12 This is the clear conclusion of the Pentagon, 's Interim Report to Congress, p. 12–6Google Scholar; and Final Report to Congress, pp. 0–26 and 0–27.

13 Interim Report to Congress, pp. 12–5 and 12–6.Google Scholar

14 Final Report to Congress, p. 0–27.

15 Report of the UN Secretary-General to the President of the Security Council, New York, 20 March 1991 (S/22366), prepared by Under-Secretary-General Martti Ahtisaari.

16 Needless Deaths in the Gulf War: Civilian Casualties During the Air Campaign and Violations of the Laws of War, Middle East Watch/Human Rights Watch, New York, 1991, 402 pp.Google Scholar

17 See for example the report by Lewis, Paul, “Effects of War Begin to Fade in Iraq”, New York Times, 12 05 1991, p. 2E.Google Scholar

18 House of Commons, Defence Committee, Tenth Report, Preliminary Lessons of Operation Granby, HMSO, London, 07 1991, pp. 1011.Google Scholar

19 Statement on the Defence Estimates, 1991, vol. 1, HMSO, London, 07 1991, p. 17.Google Scholar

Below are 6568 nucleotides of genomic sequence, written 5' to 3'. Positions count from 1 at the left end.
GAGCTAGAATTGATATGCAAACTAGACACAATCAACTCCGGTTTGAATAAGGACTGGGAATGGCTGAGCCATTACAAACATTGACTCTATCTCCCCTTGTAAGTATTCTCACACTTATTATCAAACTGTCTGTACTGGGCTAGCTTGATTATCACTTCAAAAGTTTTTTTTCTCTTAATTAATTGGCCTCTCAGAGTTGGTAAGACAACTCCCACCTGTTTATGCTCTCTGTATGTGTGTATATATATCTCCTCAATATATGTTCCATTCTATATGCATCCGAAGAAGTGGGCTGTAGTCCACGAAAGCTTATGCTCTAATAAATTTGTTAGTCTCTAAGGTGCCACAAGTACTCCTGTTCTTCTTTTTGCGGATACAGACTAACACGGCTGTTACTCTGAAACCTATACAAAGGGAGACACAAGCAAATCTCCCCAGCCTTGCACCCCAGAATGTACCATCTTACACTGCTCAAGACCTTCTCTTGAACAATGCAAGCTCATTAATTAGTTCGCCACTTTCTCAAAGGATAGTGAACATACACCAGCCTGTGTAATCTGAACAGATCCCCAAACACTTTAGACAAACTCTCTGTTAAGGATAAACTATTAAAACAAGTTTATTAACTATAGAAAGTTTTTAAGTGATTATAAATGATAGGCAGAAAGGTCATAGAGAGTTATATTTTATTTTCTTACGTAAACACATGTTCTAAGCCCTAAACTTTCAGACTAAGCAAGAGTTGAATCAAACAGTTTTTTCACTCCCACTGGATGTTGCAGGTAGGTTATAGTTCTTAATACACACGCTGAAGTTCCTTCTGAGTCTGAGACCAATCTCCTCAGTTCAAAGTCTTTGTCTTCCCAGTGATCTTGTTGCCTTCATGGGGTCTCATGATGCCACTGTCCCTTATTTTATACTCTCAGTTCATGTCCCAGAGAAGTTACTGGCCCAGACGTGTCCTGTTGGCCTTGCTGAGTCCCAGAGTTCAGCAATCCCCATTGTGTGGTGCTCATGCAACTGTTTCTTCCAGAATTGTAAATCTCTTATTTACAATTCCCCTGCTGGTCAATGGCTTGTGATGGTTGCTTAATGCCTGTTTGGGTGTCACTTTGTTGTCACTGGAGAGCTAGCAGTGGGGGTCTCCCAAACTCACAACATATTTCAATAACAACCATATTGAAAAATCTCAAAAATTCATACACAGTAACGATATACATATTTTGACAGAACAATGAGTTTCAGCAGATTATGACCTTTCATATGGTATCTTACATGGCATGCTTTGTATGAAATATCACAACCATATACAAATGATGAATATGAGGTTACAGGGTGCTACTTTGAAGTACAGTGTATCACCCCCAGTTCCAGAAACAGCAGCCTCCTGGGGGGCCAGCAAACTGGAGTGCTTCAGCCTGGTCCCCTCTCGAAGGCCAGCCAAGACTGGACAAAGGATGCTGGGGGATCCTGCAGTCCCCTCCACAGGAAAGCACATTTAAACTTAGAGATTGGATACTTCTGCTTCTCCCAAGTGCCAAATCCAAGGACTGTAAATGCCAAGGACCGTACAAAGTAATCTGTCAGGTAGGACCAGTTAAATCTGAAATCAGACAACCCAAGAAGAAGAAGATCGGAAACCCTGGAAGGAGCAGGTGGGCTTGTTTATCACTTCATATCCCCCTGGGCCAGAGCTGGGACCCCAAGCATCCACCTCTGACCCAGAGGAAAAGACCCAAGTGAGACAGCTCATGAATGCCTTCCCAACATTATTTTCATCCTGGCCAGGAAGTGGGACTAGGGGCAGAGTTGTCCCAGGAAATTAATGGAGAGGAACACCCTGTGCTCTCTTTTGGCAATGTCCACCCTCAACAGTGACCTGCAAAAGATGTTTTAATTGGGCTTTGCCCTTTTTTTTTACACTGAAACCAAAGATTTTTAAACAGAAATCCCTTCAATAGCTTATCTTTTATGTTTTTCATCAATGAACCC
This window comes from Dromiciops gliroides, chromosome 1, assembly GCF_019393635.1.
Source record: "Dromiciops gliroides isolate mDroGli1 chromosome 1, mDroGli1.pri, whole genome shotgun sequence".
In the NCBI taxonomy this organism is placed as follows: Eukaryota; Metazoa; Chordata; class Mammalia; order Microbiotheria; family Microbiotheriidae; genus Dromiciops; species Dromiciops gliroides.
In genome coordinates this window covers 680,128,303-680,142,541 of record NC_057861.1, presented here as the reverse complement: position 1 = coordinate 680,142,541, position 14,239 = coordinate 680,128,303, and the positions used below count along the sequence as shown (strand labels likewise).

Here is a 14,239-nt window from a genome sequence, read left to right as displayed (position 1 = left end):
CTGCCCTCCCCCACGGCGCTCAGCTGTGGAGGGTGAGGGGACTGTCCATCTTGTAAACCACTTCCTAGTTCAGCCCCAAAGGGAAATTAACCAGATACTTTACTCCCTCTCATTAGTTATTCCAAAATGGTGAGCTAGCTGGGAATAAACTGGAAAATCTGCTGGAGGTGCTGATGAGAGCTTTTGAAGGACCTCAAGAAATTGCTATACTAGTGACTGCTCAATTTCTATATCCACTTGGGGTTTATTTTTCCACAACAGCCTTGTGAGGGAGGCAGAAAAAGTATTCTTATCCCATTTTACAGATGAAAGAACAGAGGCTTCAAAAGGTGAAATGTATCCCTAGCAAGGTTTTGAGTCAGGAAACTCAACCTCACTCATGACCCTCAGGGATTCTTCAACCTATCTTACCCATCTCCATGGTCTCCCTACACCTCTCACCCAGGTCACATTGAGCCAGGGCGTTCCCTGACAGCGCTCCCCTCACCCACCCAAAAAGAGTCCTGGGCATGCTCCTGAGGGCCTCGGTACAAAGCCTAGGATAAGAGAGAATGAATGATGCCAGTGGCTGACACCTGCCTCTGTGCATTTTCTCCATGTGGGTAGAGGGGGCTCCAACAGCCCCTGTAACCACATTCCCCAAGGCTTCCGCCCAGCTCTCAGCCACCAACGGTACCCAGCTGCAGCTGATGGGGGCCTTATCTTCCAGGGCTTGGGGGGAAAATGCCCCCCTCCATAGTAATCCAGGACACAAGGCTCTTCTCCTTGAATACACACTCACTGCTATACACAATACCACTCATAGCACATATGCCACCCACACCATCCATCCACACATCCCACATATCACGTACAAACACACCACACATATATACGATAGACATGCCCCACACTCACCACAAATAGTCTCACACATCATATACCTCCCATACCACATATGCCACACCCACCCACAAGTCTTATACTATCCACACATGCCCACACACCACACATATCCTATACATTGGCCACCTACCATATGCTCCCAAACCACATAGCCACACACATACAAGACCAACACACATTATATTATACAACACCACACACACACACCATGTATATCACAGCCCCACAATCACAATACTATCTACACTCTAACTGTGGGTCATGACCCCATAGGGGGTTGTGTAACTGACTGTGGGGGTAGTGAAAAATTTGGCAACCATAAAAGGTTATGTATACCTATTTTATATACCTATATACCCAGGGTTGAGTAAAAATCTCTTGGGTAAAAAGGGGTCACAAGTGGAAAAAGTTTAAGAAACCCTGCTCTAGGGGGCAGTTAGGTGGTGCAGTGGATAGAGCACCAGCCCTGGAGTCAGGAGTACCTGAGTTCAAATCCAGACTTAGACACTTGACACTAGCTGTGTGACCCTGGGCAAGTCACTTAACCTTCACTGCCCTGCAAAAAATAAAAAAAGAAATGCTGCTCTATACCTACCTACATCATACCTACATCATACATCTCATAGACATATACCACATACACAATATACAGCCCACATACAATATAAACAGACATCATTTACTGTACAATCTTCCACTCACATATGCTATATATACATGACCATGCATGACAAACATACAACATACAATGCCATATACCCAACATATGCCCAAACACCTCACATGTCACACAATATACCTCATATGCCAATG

20 Department of Defense, Interim Report to Congress, p. 12–3Google Scholar; and Final Report to Congress, p. 0–10.

21 Schachter, Oscar, “United Nations Law in the Gulf Conflict”, American Journal of International Law, Washington DC, vol. 85, no. 3, 07 1991, p. 466.CrossRefGoogle Scholar

22 Horwitz, Tony, report from Kuwait, The Wall Street Journal Europe, Brussels, 21 01 1992.Google Scholar

23 On the methods of coping with the oil spills in the Gulf, see especially Arkin, William M. et al. , “On Impact: Modern Warfare and the Environment — A Case Study of the Gulf War”, Washington DC, 05 1991, pp. 63–6Google Scholar; Horgan, John, “The Muddled Cleanup in the Persian Gulf”, Scientific American, vol. 265, no. 4, 10 1991, pp. 86–8Google Scholar; and Holloway, Marguerite, “Soiled Shores”, same issue, pp. 8194.Google Scholar

24 See e.g. Kielmas, Maria, “Kuwait Plunders Oilfields to Destruction”, The Independent, London, 22 05 1992.Google Scholar

25 A point made admirably by Bouvier, Antoine, “Protection of the Natural Environment in Time of Armed Conflict”, IRRC, No. 285, 1112 1991, p. 570.CrossRefGoogle Scholar